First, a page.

This past weekend, my wireless USB adapter was laid to rest (yes, my desktop is that old). So, rather than using the netbook until the new adapter arrives, I decided to use an old Windows machine. That meant a week of working from a machine which I'm unused to, and which doesn't have the apps I'm used to working with (I normally use a Linux machine).
The only app that I wanted to download and install was Google Chrome: it's my browser of choice, and I knew that, once I signed in via my Google account, I would be back in a familiar environment with all my settings, apps, extensions, and passwords.
It also presented an interesting opportunity: I've been thinking a good bit lately about Google's vision of the future of computing: Chrome OS. If you're unfamiliar, Chrome OS is an operating system based on Linux that is, essentially, nothing more than a web browser. Google figures that, since most of what we do with computers is online, why not get rid of all that extraneous stuff and get down to basics?
There are problems with the approach, of course. We can't do everything with a browser yet, and native apps tend to be much quicker. That said, the appeal is obvious: no updating, no blue screens of death, insanely fast boot time, automatic syncing of... well, everything... and most of all, simplicity and ease of use.
Because of the advantages, I've been thinking lately about the possibility of using Chrome OS as my only computing environment. This week gave me the perfect opportunity to find out whether that was a feasible option: I could spend the week inside a Chrome browser and see how I fare.
The first thing I needed was good way to write. I am, after all, a writer, and most of the work I do happens inside of a writing environment. Distraction-free writing apps have been all the rage for a couple of years now, and for good reason. There's something quite calming about looking at a blank page on your screen- and nothing else. No toolbars, no notifications, no tabs. Just writing.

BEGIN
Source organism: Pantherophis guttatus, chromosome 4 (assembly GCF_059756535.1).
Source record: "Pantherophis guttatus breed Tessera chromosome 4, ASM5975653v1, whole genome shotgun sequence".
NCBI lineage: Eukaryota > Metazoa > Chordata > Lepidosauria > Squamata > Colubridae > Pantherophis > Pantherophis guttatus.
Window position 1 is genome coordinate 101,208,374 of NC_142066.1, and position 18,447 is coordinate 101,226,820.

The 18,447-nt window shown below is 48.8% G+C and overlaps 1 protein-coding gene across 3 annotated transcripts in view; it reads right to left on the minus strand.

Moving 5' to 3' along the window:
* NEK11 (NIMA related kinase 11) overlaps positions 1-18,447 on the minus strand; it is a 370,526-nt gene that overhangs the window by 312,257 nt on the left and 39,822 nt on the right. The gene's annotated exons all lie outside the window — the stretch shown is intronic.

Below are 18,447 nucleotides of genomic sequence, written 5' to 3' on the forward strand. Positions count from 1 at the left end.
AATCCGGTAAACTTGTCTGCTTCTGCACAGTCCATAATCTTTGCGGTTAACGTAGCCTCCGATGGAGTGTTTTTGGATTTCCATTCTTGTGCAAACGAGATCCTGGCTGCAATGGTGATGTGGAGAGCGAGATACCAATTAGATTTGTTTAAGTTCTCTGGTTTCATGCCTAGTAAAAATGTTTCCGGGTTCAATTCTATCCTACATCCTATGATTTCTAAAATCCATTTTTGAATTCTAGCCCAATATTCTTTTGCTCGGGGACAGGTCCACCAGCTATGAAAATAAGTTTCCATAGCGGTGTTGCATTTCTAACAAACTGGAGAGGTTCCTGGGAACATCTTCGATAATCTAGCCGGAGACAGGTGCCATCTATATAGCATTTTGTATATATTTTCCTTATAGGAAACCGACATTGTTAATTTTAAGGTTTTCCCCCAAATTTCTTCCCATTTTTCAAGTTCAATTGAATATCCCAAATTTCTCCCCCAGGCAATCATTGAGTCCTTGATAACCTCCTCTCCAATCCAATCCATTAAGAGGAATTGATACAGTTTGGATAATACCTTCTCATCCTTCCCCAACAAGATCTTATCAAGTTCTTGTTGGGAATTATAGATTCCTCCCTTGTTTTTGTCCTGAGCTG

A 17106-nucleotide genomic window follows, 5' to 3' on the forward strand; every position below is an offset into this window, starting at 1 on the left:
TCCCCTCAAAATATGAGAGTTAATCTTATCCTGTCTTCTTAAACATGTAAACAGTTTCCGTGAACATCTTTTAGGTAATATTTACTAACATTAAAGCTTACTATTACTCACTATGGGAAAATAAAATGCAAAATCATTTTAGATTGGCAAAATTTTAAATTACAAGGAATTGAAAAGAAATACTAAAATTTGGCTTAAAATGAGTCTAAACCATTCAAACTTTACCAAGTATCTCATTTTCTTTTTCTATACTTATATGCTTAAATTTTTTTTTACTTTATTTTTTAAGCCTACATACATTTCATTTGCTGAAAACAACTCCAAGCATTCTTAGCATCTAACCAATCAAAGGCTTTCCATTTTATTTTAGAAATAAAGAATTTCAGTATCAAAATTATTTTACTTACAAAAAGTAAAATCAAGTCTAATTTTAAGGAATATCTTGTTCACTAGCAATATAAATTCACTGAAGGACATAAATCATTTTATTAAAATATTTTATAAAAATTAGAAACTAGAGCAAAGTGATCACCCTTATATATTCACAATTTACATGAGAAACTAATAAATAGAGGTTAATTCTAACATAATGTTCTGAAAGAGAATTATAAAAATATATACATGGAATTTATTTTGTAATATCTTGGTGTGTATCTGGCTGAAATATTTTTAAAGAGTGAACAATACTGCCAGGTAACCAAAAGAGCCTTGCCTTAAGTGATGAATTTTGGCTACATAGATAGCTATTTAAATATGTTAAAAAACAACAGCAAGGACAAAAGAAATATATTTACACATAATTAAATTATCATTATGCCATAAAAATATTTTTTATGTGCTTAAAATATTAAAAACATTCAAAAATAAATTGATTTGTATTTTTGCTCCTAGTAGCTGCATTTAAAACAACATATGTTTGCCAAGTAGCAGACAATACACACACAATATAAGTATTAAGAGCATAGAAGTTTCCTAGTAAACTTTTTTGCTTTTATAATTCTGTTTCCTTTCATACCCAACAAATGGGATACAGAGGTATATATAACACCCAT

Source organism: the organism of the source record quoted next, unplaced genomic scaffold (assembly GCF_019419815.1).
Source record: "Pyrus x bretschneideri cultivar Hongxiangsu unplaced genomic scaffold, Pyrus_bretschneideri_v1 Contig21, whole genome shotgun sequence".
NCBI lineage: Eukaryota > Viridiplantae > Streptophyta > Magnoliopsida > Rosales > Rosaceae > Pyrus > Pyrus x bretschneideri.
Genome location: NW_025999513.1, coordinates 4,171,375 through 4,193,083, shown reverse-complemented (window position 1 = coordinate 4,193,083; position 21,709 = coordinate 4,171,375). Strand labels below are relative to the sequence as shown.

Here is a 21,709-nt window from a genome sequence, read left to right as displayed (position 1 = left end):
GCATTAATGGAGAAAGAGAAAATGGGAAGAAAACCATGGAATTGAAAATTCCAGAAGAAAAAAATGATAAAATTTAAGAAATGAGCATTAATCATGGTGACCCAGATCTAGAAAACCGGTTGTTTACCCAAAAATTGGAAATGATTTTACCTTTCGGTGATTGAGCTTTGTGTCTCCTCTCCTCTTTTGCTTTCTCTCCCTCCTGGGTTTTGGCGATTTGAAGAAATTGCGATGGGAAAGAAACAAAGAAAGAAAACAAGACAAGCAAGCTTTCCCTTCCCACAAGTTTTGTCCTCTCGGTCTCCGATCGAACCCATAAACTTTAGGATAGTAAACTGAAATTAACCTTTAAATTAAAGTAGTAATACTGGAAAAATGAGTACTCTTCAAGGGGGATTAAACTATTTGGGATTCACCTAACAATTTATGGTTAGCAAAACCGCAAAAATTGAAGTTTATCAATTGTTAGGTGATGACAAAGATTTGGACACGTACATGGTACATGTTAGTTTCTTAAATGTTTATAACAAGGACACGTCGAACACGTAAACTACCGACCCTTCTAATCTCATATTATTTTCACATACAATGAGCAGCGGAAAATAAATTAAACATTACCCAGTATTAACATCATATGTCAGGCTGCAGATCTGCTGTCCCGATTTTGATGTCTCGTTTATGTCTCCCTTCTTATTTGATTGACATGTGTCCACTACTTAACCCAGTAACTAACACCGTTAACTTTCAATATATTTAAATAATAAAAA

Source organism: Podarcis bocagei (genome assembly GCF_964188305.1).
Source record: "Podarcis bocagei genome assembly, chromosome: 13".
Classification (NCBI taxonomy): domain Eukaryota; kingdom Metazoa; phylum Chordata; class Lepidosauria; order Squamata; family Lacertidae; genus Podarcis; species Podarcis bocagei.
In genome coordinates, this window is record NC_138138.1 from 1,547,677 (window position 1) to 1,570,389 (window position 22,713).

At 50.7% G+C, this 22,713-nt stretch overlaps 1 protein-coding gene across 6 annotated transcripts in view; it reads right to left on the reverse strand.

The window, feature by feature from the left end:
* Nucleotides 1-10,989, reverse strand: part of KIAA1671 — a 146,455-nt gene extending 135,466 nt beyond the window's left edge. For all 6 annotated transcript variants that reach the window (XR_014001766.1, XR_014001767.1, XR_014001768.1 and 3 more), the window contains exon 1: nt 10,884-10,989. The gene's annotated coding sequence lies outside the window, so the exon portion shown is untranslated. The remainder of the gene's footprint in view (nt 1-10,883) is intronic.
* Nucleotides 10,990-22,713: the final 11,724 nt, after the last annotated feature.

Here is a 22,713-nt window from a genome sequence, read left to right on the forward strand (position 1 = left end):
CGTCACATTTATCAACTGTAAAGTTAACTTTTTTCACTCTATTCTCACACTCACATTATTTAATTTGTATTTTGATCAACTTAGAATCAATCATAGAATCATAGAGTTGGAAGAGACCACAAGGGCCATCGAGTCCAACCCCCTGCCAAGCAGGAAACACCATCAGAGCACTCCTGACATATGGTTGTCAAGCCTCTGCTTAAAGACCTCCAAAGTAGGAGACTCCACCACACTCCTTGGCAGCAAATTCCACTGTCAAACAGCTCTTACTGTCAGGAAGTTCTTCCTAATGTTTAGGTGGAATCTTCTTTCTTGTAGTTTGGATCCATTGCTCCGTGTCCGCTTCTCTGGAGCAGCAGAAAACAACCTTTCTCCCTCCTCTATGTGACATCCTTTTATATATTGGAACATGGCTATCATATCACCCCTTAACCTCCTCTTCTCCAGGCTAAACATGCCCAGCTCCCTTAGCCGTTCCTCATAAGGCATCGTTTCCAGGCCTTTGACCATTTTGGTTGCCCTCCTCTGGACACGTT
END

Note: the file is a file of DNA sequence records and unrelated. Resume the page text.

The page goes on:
A few of these apps exist for the web, but most of my work is already sitting in online storage- Dropbox and Google Drive. To work effectively, I needed access to previous articles and notes. I also needed the ability to save my work directly to those services.
Writebox does exactly what I need. It's a simple, no-frills writing app with just the right amount of customization.
The options seem just right: change the background or text color, the font, the line height. Open a new document, or connect your Google Drive or Dropbox account to open files directly from those services. Once you do open them, documents are autosaved as you work.
If you'd rather save locally, Writebox does that well, too. It even works offline, meaning that you can still work even when you don't have a connection. That's a pretty critical distinction for writers, since many of the places we go to find inspiration tend to be off the beaten path.
There are also options to hide or show the scrollbars and statistics (line, word, and character count).
I have a special place in my heart reserved for apps that not only do what they do well, but don't lock you into their ecosystem, either. With Writebox, you can use it in combination with other apps, use it exclusively, or use it only for specific platforms. If you use a browser other than Chrome, you're still covered: Writebox exists as a standalone web app and an iOS app, too (sorry, fellow Android users: it doesn't look like an Android app is in our future).
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